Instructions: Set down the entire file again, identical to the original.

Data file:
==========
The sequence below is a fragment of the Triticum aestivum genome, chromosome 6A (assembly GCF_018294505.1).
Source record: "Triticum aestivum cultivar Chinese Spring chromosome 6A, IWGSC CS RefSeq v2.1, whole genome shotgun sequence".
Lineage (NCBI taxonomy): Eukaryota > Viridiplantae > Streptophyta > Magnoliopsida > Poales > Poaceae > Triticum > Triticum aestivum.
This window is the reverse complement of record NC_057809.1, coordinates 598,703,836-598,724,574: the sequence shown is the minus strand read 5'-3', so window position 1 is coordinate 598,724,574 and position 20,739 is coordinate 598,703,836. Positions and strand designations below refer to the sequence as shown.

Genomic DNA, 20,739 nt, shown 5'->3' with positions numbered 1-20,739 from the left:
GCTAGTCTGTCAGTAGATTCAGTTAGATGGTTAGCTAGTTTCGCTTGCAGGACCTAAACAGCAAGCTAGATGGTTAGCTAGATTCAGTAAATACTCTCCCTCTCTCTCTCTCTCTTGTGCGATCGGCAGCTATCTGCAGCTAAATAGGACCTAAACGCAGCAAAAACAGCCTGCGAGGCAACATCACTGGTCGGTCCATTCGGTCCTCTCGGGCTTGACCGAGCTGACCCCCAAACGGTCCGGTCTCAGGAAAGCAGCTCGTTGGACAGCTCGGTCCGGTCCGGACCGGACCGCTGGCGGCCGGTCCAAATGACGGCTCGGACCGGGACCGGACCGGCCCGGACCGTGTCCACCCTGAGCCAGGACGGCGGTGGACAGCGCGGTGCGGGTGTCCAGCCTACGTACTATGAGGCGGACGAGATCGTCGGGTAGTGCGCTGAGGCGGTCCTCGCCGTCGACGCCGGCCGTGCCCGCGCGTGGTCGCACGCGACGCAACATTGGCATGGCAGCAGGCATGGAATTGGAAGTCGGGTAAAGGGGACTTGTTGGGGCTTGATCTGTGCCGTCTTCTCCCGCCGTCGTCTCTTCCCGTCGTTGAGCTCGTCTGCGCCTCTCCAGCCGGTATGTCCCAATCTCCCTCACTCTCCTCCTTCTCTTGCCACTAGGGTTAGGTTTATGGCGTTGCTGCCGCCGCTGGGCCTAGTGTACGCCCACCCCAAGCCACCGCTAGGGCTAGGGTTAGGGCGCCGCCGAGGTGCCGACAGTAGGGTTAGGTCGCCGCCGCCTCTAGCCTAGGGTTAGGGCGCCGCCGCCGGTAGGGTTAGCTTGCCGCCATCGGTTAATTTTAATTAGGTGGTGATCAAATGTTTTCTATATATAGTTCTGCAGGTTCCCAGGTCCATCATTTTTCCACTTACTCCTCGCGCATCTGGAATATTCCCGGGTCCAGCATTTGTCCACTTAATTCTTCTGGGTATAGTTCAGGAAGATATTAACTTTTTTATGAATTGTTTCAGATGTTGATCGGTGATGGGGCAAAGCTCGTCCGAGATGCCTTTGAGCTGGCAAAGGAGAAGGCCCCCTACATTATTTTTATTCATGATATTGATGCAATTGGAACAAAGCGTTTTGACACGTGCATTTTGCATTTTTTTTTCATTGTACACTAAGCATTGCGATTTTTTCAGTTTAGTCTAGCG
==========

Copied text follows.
The sequence below is a fragment of the Triticum aestivum genome, chromosome 6A (assembly GCF_018294505.1).
Source record: "Triticum aestivum cultivar Chinese Spring chromosome 6A, IWGSC CS RefSeq v2.1, whole genome shotgun sequence".
Lineage (NCBI taxonomy): Eukaryota > Viridiplantae > Streptophyta > Magnoliopsida > Poales > Poaceae > Triticum > Triticum aestivum.
This window is the reverse complement of record NC_057809.1, coordinates 598,703,836-598,724,574: the sequence shown is the minus strand read 5'-3', so window position 1 is coordinate 598,724,574 and position 20,739 is coordinate 598,703,836. Positions and strand designations below refer to the sequence as shown.

Genomic DNA, 20,739 nt, shown 5'->3' with positions numbered 1-20,739 from the left:
GCTAGTCTGTCAGTAGATTCAGTTAGATGGTTAGCTAGTTTCGCTTGCAGGACCTAAACAGCAAGCTAGATGGTTAGCTAGATTCAGTAAATACTCTCCCTCTCTCTCTCTCTCTTGTGCGATCGGCAGCTATCTGCAGCTAAATAGGACCTAAACGCAGCAAAAACAGCCTGCGAGGCAACATCACTGGTCGGTCCATTCGGTCCTCTCGGGCTTGACCGAGCTGACCCCCAAACGGTCCGGTCTCAGGAAAGCAGCTCGTTGGACAGCTCGGTCCGGTCCGGACCGGACCGCTGGCGGCCGGTCCAAATGACGGCTCGGACCGGGACCGGACCGGCCCGGACCGTGTCCACCCTGAGCCAGGACGGCGGTGGACAGCGCGGTGCGGGTGTCCAGCCTACGTACTATGAGGCGGACGAGATCGTCGGGTAGTGCGCTGAGGCGGTCCTCGCCGTCGACGCCGGCCGTGCCCGCGCGTGGTCGCACGCGACGCAACATTGGCATGGCAGCAGGCATGGAATTGGAAGTCGGGTAAAGGGGACTTGTTGGGGCTTGATCTGTGCCGTCTTCTCCCGCCGTCGTCTCTTCCCGTCGTTGAGCTCGTCTGCGCCTCTCCAGCCGGTATGTCCCAATCTCCCTCACTCTCCTCCTTCTCTTGCCACTAGGGTTAGGTTTATGGCGTTGCTGCCGCCGCTGGGCCTAGTGTACGCCCACCCCAAGCCACCGCTAGGGCTAGGGTTAGGGCGCCGCCGAGGTGCCGACAGTAGGGTTAGGTCGCCGCCGCCTCTAGCCTAGGGTTAGGGCGCCGCCGCCGGTAGGGTTAGCTTGCCGCCATCGGTTAATTTTAATTAGGTGGTGATCAAATGTTTTCTATATATAGTTCTGCAGGTTCCCAGGTCCATCATTTTTCCACTTACTCCTCGCGCATCTGGAATATTCCCGGGTCCAGCATTTGTCCACTTAATTCTTCTGGGTATAGTTCAGGAAGATATTAACTTTTTTATGAATTGTTTCAGATGTTGATCGGTGATGGGGCAAAGCTCGTCCGAGATGCCTTTGAGCTGGCAAAGGAGAAGGCCCCCTACATTATTTTTATTCATGATATTGATGCAATTGGAACAAAGCGTTTTGACACGTGCATTTTGCATTTTTTTTTCATTGTACACTAAGCATTGCGATTTTTTCAGTTTAGTCTAGCG